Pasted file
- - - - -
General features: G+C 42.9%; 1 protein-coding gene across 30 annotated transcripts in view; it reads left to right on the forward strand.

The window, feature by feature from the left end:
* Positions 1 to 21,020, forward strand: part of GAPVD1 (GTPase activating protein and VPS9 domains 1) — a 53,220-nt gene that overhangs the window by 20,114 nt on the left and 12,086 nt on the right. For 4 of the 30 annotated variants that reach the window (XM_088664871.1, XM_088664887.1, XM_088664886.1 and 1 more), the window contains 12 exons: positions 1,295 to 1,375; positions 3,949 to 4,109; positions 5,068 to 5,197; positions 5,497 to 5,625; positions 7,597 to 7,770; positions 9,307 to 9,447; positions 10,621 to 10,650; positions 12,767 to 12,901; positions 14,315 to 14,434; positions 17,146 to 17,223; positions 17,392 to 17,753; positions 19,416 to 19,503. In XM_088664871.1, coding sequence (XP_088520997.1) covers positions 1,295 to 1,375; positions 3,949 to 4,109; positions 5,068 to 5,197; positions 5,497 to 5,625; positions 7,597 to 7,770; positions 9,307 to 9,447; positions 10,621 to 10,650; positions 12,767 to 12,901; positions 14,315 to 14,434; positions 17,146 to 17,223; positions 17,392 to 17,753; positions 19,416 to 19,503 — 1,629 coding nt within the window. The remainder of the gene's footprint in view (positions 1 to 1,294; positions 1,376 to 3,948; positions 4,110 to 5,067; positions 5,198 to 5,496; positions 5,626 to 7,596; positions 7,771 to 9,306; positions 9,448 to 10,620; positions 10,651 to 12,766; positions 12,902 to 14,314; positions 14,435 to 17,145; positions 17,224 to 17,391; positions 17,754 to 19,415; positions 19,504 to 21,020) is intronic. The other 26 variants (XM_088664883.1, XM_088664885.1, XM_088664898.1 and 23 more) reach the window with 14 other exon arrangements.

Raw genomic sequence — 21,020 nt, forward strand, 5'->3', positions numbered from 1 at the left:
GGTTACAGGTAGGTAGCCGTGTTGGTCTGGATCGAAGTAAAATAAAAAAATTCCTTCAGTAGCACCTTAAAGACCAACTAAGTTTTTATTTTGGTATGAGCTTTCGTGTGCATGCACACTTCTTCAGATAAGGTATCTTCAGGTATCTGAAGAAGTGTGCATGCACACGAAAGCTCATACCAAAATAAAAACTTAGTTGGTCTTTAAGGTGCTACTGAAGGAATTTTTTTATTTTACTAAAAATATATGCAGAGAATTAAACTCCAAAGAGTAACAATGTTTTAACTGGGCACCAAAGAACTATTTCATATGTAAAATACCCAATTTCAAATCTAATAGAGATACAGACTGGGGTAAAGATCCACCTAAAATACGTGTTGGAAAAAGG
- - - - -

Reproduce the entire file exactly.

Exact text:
General features: G+C 42.9%; 1 protein-coding gene across 30 annotated transcripts in view; it reads left to right on the forward strand.

The window, feature by feature from the left end:
* Positions 1 to 21,020, forward strand: part of GAPVD1 (GTPase activating protein and VPS9 domains 1) — a 53,220-nt gene that overhangs the window by 20,114 nt on the left and 12,086 nt on the right. For 4 of the 30 annotated variants that reach the window (XM_088664871.1, XM_088664887.1, XM_088664886.1 and 1 more), the window contains 12 exons: positions 1,295 to 1,375; positions 3,949 to 4,109; positions 5,068 to 5,197; positions 5,497 to 5,625; positions 7,597 to 7,770; positions 9,307 to 9,447; positions 10,621 to 10,650; positions 12,767 to 12,901; positions 14,315 to 14,434; positions 17,146 to 17,223; positions 17,392 to 17,753; positions 19,416 to 19,503. In XM_088664871.1, coding sequence (XP_088520997.1) covers positions 1,295 to 1,375; positions 3,949 to 4,109; positions 5,068 to 5,197; positions 5,497 to 5,625; positions 7,597 to 7,770; positions 9,307 to 9,447; positions 10,621 to 10,650; positions 12,767 to 12,901; positions 14,315 to 14,434; positions 17,146 to 17,223; positions 17,392 to 17,753; positions 19,416 to 19,503 — 1,629 coding nt within the window. The remainder of the gene's footprint in view (positions 1 to 1,294; positions 1,376 to 3,948; positions 4,110 to 5,067; positions 5,198 to 5,496; positions 5,626 to 7,596; positions 7,771 to 9,306; positions 9,448 to 10,620; positions 10,651 to 12,766; positions 12,902 to 14,314; positions 14,435 to 17,145; positions 17,224 to 17,391; positions 17,754 to 19,415; positions 19,504 to 21,020) is intronic. The other 26 variants (XM_088664883.1, XM_088664885.1, XM_088664898.1 and 23 more) reach the window with 14 other exon arrangements.

Raw genomic sequence — 21,020 nt, forward strand, 5'->3', positions numbered from 1 at the left:
GGTTACAGGTAGGTAGCCGTGTTGGTCTGGATCGAAGTAAAATAAAAAAATTCCTTCAGTAGCACCTTAAAGACCAACTAAGTTTTTATTTTGGTATGAGCTTTCGTGTGCATGCACACTTCTTCAGATAAGGTATCTTCAGGTATCTGAAGAAGTGTGCATGCACACGAAAGCTCATACCAAAATAAAAACTTAGTTGGTCTTTAAGGTGCTACTGAAGGAATTTTTTTATTTTACTAAAAATATATGCAGAGAATTAAACTCCAAAGAGTAACAATGTTTTAACTGGGCACCAAAGAACTATTTCATATGTAAAATACCCAATTTCAAATCTAATAGAGATACAGACTGGGGTAAAGATCCACCTAAAATACGTGTTGGAAAAAGG